A very good post from the Agitator about this current foolishness
It’s all the more perverse when you consider that corporate farms in Europe, Japan, and the U.S. are a big reason why Africa remains so poor. In heavily subsidized crops like cotton and corn, farmers in these countries can sell their crop on the international market for less than what it costs them to grow it. There’s simply no way poor farmers in emerging economies can compete with that. So lavish subsidies in rich countries keep poor countries from competing, which in turn keeps them poor. The rich countries feel guilty, so they sap taxpayers to come up with aid projects that don’t work, and really only benefit the exact same industries that benefit from the subsidies. All the while, each time public aid does fail, it makes private donors think Africa’s a lost cause, and therefore makes them less likely to give. Which is tragic, because private aid does seem to work. It’s more likely to find its way around the corruption, and hit the people who need it.
Which brings us back to Live 8. The whole purpose of the event, Geldoff kept telling us, was not to raise private funds for Africa. Rather, it was to encourage the citizens of developed countries to lobby their governments for more public aid. Oh, and also to make spoiled rock stars feel better about their respective social consciences.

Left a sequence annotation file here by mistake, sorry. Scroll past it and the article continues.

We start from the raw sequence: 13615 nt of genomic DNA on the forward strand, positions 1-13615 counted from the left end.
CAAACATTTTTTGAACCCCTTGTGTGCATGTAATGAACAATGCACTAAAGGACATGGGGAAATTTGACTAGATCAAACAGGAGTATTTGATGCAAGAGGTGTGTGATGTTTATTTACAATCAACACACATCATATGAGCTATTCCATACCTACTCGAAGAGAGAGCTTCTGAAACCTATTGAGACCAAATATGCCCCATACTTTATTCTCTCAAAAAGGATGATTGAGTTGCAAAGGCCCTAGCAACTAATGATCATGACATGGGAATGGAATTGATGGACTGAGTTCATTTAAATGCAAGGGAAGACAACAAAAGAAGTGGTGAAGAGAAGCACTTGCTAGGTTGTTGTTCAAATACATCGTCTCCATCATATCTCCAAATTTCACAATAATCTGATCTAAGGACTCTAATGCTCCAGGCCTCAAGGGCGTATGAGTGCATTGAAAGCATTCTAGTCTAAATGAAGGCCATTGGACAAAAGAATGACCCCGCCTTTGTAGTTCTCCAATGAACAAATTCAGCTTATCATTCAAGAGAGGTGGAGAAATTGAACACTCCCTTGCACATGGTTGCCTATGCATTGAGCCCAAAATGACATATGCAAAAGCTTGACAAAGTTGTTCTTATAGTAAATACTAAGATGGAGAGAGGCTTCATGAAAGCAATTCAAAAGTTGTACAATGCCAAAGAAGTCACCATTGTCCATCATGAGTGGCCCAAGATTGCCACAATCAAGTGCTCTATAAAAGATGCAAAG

There is also this very good post from Josh Trevino who’s reporting on the G-8 protesters
But the true believers exist, and they are capable of organizing themselves. A counterintuitive thing, one would think, but the anarchist/hard left capacity for assembling at set times and doing set things is a well-proven one. Just like libertarians availing themselves of public services, the contraindicating intersection of reality and ideology is often employed, but never acknowledged. As at Seattle, DC, and Genoa, so too Edinburgh: the city is overrun in a well-planned influx from across the developed, Western, wealthy world to protest developed, Western, wealthy things.